A recent article posted to The Awl brought up some fond memories of my high school years. It contained a lot of the card game, euchre.
Article author Jason Boog takes readers through a quick journey of the rise of euchre in the 1800’s and its eventual decline in the 1900’s U.S. where bridge took its place as the more fashionable card game of “polite society.” In my own life, there has been a decline in play as I have moved across the country to various areas where there are only small pockets of players or no pockets at all. Boog also covers the basic spread of where you can find this game, alive and well, in many town halls, bars, and homes.
It appears that euchre began as a form of a similar, older card game that German immigrants brought to the U.S. in the nineteenth century. Actor Joe Cowell wrote of early games on a Mississippi river cruise in 1829, and playing card scholar David Parlett more recently found evidence that juckerspiel, a game played in the Alsace region of France in the 1800’s, a region which borders Germany, could have represented the beginning of its spread through that region of Europe and then across the ocean.
The word “euchre,” Boog reports, could be an Americanization of “jucker….” Furthermore, the “bower,” the highest-ranked card in any hand of euchre, could be the Americanization of the German word “bauer” which refers to a farmer or peasant.
In euchre, there are only six cards in each suit of the deck — nine through ace. The bowers, two jacks of a trump suit, take the high spots above the king and ace in the card game. It is the rise of peasants above their kings. If you make spades trump, for instance, you will end up with the jack of spades, jack of clubs, and then the ace, king, queen, ten, and nine of spades as your most powerful cards in that order. The game is simple:
“Four players split into two teams, with the average game taking less than a half hour to play and requiring just twenty-four cards — a skinny deck of nines, tens, jacks, queens, kings and aces,” Boog explains. “Before any cards are played, players must decide which suit should be trump, the most powerful in the game. Each time a card is played, players try to top it and win the ‘trick.’ The first team to collect three tricks wins the round and scores; the first team to score ten points wins.”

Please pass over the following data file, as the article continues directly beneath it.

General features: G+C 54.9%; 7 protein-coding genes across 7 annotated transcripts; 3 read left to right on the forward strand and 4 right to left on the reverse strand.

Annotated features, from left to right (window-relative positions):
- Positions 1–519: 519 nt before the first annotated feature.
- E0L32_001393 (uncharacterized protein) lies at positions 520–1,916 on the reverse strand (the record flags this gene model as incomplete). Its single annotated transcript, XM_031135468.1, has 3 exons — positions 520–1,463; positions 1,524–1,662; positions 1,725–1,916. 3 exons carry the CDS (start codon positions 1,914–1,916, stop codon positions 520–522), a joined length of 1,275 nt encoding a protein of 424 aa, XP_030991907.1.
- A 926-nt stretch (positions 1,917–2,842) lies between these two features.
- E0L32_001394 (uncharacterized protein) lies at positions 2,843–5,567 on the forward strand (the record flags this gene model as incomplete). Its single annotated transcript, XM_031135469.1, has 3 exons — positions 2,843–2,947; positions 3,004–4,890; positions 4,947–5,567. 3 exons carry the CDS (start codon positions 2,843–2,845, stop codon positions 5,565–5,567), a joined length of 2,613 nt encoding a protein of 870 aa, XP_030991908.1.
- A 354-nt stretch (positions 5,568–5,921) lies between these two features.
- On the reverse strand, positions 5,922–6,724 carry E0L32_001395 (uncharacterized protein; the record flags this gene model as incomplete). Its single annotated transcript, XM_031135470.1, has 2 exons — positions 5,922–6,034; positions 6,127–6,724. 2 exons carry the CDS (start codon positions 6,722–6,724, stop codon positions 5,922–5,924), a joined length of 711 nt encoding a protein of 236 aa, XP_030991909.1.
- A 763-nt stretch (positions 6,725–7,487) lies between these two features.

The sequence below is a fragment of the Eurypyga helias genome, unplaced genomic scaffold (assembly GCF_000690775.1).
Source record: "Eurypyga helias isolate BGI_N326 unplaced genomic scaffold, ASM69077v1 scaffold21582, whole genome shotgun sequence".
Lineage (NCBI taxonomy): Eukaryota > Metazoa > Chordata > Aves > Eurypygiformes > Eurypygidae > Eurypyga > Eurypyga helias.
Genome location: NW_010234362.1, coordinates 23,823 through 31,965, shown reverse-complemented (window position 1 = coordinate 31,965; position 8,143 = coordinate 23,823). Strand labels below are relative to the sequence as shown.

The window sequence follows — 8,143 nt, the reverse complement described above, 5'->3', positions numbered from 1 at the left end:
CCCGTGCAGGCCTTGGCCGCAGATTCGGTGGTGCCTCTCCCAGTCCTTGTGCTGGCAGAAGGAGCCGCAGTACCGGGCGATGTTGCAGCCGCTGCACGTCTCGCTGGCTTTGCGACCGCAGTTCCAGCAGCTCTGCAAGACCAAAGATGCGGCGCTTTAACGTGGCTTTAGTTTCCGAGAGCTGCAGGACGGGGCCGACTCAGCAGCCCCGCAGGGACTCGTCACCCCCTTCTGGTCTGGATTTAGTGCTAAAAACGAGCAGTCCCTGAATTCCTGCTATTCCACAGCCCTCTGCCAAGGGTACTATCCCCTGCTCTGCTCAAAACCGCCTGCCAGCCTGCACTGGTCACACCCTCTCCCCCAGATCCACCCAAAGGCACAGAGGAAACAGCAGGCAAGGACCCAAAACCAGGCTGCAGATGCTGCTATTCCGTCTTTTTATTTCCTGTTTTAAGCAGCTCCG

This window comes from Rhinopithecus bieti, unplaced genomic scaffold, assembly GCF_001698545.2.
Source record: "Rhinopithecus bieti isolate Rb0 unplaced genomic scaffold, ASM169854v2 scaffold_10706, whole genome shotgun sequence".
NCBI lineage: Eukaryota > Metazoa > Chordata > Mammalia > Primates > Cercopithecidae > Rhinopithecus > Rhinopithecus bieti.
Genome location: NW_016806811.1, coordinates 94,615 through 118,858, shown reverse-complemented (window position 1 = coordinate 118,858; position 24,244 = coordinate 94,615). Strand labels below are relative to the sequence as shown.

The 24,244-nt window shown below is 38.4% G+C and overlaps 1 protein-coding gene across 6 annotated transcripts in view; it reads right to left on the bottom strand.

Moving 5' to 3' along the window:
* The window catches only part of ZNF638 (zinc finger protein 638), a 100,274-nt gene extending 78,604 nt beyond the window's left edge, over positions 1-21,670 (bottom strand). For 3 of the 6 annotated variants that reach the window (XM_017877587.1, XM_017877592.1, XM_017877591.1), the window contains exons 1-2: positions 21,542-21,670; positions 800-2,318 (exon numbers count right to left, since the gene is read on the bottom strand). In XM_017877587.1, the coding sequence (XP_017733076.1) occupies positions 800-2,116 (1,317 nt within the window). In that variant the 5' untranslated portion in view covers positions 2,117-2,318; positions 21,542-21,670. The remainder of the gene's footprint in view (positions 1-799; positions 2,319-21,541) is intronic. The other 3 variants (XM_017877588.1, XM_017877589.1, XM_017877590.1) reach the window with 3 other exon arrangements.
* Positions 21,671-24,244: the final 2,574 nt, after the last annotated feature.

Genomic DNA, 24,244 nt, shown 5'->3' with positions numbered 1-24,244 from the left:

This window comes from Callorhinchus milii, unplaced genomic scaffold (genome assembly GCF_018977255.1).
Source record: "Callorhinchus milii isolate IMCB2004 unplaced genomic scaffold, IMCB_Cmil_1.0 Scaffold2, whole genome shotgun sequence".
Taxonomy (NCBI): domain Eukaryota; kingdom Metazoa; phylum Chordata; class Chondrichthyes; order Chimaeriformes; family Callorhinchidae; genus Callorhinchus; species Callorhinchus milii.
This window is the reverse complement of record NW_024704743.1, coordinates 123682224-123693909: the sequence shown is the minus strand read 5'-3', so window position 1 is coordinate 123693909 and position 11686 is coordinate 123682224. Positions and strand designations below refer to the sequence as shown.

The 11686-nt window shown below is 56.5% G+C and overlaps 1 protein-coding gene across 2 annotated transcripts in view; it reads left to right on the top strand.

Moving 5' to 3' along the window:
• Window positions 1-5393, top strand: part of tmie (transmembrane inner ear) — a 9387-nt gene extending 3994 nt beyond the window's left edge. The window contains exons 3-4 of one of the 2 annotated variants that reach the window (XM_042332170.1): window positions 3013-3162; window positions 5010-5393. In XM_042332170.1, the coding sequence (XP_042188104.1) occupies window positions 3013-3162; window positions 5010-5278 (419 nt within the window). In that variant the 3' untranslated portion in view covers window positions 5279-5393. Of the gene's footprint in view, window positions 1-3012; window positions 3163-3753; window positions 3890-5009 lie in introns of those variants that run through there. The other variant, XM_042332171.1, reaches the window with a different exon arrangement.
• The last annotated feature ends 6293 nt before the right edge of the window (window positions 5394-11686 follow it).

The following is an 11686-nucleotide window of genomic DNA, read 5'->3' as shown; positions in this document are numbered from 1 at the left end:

Unfortunately, it is this simplicity which allowed bridge to take over. Bridge is more complicated and lends itself to more verbose strategy; thus it lends itself to lengthy explanations in print and in audio/video. The history of euchre, however, shows that, before bridge was to supplant it, prominent organizations such St. Johns hospital would hold tournaments as fundraisers which would find success due to the game’s enormous popularity.
Euchre has since faded to the background where it is most visible, according to the article, in Illinois, Indiana, Kentucky, Michigan, Ohio, and Pennsylvania. I found it played in at least one area in northern West Virginia but have missed its presence in Maine and, more recently, Virginia where pinochle, another trump-based and trick-taking game, rises to the top.
Further details in Boog’s analysis shows that euchre only has a meager popularity on the Internet and has even been dropped from the once-booming Yahoo! games portal. I remember playing that in my early years of learning the game. Now, there is only a Euchre 3D app that appears to separate the social aspect of the game from its mechanical aspects. Mechanized, computer players that work as stand-ins for real people are also failing to keep the game alive because of their poor play and lack of social cooperation.
I’m searching now for anyone in Utah who wants to play a few rounds. Well, I’ll need at least three others to make that happen. But here’s for hoping that the future will be brighter. If nothing else, Boog’s article could teach readers a thing or two. I definitely learned a bit of history today and will continue my quest for a few more players here in the West.
Image: Courtesy of Wikimedia Commons.